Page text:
The Power of Advertising

Ok, so I'm walking down Prospect Street in Cambridge. It is early in 2001. I had just had a huge fight with someone and I am cranky. Sadly, cranky is a common state for me in early 2001. I'm waiting for the light in front of Store 24 to change and I see a Volkswagen Beetle, wrapped with advertising for something called Thomson Safaris.

In my Rio for the past few days, I'd been playing David Wilcox's album East Asheville Hardware, which Russ had loaned me. On that record is a song called "Johnny's Camaro" in which the heroine goes to Africa and has a life-changing experience.

So, I think to myself "**** it, I'm going to Africa."

That weekend, I am out in Holliston visiting my parents and I show my mother the brochure I received from Thomson. She asks if she can come too. We sign up.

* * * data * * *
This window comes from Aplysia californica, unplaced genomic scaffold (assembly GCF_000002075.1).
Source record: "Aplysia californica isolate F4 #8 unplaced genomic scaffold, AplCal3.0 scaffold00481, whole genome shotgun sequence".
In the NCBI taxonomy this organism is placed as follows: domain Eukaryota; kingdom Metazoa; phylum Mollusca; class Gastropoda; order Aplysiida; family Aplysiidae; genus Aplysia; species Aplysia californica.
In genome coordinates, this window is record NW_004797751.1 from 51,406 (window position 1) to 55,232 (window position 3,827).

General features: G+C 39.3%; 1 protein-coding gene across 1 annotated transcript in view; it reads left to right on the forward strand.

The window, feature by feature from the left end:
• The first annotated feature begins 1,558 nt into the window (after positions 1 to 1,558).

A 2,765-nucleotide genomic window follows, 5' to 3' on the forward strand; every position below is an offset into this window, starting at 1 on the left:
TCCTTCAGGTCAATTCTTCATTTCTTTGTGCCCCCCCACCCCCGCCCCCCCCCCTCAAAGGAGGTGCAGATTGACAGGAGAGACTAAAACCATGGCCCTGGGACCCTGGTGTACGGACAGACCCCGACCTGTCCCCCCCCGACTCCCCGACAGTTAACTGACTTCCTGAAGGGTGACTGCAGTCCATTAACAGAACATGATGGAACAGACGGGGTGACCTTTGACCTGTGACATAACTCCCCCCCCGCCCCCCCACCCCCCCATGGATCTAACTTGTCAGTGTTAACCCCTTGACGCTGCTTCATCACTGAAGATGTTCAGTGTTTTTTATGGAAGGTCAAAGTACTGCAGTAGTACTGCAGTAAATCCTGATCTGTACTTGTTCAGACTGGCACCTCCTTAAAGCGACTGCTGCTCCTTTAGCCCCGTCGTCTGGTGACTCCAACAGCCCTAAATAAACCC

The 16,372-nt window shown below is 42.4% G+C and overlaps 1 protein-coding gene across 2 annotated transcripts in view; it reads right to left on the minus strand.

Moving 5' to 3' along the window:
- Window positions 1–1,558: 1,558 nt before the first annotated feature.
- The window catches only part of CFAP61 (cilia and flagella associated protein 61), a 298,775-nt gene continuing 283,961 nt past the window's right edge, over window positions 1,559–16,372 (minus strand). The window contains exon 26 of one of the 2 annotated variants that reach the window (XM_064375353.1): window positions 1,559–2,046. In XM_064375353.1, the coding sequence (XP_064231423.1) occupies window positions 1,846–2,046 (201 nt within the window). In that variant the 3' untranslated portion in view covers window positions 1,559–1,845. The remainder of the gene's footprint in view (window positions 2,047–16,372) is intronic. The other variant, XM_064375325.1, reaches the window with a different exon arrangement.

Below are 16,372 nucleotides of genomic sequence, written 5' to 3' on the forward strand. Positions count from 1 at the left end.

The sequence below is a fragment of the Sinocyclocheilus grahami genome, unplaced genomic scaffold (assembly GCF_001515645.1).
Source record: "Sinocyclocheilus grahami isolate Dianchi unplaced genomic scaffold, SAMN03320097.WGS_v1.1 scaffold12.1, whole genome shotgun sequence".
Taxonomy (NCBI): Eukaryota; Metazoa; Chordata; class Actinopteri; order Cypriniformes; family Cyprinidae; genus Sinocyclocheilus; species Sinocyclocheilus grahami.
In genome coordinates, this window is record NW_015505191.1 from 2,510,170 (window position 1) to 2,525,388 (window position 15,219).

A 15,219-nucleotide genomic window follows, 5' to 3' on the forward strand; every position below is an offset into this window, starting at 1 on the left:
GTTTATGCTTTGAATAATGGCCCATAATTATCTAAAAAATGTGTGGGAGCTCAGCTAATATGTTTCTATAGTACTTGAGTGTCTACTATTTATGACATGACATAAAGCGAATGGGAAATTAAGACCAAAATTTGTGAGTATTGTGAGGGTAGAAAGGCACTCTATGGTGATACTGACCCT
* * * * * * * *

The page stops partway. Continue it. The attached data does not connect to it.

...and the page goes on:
So much to do. It is good to be prepared by doing searches for things like "safari catastrophes" and "man-eating lions." At that point, I decided to stop doing research.

Fast forward a few months and we are on a plane from Amsterdam to Kilimanjaro, watching films like Miss Congeniality, The Family Man and What Women Want. They were all really bad, but they killed time adequately. Watching kept me from bursting with anticipation. I know that I am a world-weary, jaded late-twenty-something -- mid-career according to my friends at WorldTeach -- and that I shouldn't be feeling like a six-year-old on Christmas morning. You know what? I don't care. Haul out the holly -- I'm looking out my airplane window at *Africa*.

It was exciting to be flying into Kilimanjaro (the airport, hopefully not the mountain itself). I spent a little time reading up on my Hemingway before leaving, so I was expecting to see the wide massif, the point of Kibo and the frozen carcass of a leopard.

We saw nothing that night. It was dark when we landed and the mountain was shrouded with fog. What we did see was three men coming to greet us - Charles, Harrison and Leonard.